Interop is awesome!! wink

If you have questions about using Little Outliner 2, please post them here. Be sure to say what you were doing, what happened, what you expected to happen. Screen shots often help. 

Little Outliner is an easy to learn, entry-level outliner that runs in a web browser.

It's written in JavaScript. You must have JS turned on in the browser to be able to use it. 

Getting started

To create outlines, go to littleoutliner.com, log on with your Twitter account. 

A dialog appears asking for the title of your new outline. Click OK when ready.

An empty outline opens. Type. Press Return to start a new section. Tab and shift-tab to indent and outdent. Double-click to expand or collapse a headline and all its subs. 

There is no charge to use Little Outliner. Use it to become familiar with outliners. For some people the features of Little Outliner will be exactly what they need.

The outlines are stored on my server, but you can get the standard OPML source text for them, so they can be moved to any compatible outliner.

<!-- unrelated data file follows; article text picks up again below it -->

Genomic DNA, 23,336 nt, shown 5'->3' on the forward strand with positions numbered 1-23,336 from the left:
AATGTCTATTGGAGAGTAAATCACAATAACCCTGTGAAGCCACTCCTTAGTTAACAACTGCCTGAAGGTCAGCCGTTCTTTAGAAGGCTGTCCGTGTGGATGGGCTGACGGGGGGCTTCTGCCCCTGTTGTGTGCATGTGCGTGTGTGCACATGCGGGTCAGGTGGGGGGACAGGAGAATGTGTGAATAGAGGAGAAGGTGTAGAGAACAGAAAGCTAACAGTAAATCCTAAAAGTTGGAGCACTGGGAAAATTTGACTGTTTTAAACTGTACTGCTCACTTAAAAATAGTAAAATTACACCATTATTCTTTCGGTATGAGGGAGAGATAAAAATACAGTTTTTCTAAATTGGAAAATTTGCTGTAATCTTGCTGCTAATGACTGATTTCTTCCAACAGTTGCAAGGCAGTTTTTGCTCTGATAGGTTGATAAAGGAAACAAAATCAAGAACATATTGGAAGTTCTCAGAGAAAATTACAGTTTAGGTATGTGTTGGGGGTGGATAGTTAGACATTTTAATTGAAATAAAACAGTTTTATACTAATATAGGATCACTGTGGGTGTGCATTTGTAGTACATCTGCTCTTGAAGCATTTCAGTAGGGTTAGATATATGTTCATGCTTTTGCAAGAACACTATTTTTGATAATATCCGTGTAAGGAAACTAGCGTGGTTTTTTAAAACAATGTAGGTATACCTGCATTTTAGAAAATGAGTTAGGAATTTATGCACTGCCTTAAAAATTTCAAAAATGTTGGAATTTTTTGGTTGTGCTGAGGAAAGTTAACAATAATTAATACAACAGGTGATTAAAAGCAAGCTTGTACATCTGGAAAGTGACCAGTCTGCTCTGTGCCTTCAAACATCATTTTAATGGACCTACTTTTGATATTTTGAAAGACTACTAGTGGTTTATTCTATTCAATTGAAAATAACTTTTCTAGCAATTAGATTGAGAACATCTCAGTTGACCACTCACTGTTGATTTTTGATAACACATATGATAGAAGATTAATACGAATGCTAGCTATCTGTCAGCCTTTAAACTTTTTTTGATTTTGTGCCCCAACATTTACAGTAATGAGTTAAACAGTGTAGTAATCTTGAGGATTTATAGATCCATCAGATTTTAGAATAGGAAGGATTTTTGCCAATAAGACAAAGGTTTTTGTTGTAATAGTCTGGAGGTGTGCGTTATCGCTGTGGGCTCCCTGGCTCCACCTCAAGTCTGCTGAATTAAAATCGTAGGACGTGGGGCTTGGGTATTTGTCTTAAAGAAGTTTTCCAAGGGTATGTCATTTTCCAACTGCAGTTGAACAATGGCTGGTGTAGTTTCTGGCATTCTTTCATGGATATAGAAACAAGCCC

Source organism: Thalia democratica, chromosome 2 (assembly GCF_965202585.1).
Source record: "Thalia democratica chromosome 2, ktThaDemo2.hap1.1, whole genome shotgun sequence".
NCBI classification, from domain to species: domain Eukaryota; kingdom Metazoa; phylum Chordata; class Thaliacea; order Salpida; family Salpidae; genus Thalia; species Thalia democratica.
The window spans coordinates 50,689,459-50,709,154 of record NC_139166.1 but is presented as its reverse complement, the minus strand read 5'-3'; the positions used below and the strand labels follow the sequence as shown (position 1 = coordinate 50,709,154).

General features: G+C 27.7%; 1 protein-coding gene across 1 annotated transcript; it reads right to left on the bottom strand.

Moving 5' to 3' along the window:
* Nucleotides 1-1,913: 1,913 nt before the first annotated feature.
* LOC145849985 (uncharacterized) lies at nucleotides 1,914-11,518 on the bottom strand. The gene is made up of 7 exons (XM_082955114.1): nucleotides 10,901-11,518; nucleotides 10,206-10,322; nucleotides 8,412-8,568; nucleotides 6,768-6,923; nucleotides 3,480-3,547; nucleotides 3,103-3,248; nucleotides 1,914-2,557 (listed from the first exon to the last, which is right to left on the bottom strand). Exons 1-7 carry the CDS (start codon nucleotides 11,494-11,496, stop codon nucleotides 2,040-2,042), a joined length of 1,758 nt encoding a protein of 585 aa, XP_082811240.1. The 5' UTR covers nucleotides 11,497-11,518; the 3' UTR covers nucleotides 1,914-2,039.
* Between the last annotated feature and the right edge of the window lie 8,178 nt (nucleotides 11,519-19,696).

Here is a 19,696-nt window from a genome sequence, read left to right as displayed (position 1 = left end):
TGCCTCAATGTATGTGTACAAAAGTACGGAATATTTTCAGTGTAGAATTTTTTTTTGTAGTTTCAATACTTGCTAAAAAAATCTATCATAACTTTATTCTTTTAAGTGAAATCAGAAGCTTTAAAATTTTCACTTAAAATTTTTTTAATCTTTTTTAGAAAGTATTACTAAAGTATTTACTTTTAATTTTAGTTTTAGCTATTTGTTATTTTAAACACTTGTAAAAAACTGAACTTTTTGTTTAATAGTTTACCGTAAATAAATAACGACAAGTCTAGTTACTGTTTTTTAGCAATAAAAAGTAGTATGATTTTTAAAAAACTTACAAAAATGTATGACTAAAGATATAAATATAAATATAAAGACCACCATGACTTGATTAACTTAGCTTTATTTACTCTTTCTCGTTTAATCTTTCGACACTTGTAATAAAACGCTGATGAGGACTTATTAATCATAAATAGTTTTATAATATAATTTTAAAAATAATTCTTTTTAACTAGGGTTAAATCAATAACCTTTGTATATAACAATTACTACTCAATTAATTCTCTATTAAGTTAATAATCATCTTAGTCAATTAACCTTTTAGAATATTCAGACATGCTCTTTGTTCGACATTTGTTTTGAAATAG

What is an outliner?

It's an editor that works with hierarchic structures. 

For a full explanation, check out the Outliner Howto.

What are outliners used for?

Notetaking.

Organizing projects.

Narrating your work.

Presentations.

Writing.

Design.

Programming.

Specifications.

Let's say you want to test LO2 with a different nodeStorage server. 

Suppose the server is at http://storage.myserver.com:1999/.

In Little Outliner, open the JavaScript console, and enter the following:

switchServer ("http://storage.myserver.com:1999/")

The page should reload and you should get a screen saying to sign on to Twitter. 

You should be prompted to create a new outline, if this is the first time you've used LO2 with this server. 

From there, you can use LO2 as you would on the default server.

If you want to switch back, enter this in the JavaScript console:

switchServer ()

Same process happens but you're transferred back to the default server.

Public vs private

All new files are created private.

When you create a public link for a file, it becomes public. Other people have to be able to read it. This is what it means to be public. 

Once a file is public it stays public forever. You can however delete the contents of the file. So you have a public file that's empty.